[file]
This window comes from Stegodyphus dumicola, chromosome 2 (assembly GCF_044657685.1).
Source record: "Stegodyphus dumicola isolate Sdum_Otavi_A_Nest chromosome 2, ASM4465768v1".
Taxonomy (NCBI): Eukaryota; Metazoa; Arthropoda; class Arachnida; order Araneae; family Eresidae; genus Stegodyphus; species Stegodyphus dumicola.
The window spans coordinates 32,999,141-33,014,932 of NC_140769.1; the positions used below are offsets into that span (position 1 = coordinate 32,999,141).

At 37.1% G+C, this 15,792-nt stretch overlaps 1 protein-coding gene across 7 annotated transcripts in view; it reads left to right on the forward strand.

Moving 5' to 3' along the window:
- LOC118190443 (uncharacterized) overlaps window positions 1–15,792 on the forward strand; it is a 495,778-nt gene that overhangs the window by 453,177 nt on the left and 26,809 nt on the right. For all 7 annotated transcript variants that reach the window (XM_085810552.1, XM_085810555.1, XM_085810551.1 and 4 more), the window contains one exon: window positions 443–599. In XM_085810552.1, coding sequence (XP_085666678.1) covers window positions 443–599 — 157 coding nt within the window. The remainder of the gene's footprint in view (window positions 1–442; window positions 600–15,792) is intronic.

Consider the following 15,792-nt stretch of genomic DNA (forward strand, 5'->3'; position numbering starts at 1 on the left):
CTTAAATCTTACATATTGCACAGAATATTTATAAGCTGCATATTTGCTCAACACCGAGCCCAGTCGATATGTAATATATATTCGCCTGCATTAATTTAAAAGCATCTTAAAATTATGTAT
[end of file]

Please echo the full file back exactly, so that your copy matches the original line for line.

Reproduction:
This window comes from Stegodyphus dumicola, chromosome 2 (assembly GCF_044657685.1).
Source record: "Stegodyphus dumicola isolate Sdum_Otavi_A_Nest chromosome 2, ASM4465768v1".
Taxonomy (NCBI): Eukaryota; Metazoa; Arthropoda; class Arachnida; order Araneae; family Eresidae; genus Stegodyphus; species Stegodyphus dumicola.
The window spans coordinates 32,999,141-33,014,932 of NC_140769.1; the positions used below are offsets into that span (position 1 = coordinate 32,999,141).

At 37.1% G+C, this 15,792-nt stretch overlaps 1 protein-coding gene across 7 annotated transcripts in view; it reads left to right on the forward strand.

Moving 5' to 3' along the window:
- LOC118190443 (uncharacterized) overlaps window positions 1–15,792 on the forward strand; it is a 495,778-nt gene that overhangs the window by 453,177 nt on the left and 26,809 nt on the right. For all 7 annotated transcript variants that reach the window (XM_085810552.1, XM_085810555.1, XM_085810551.1 and 4 more), the window contains one exon: window positions 443–599. In XM_085810552.1, coding sequence (XP_085666678.1) covers window positions 443–599 — 157 coding nt within the window. The remainder of the gene's footprint in view (window positions 1–442; window positions 600–15,792) is intronic.

Consider the following 15,792-nt stretch of genomic DNA (forward strand, 5'->3'; position numbering starts at 1 on the left):
CTTAAATCTTACATATTGCACAGAATATTTATAAGCTGCATATTTGCTCAACACCGAGCCCAGTCGATATGTAATATATATTCGCCTGCATTAATTTAAAAGCATCTTAAAATTATGTAT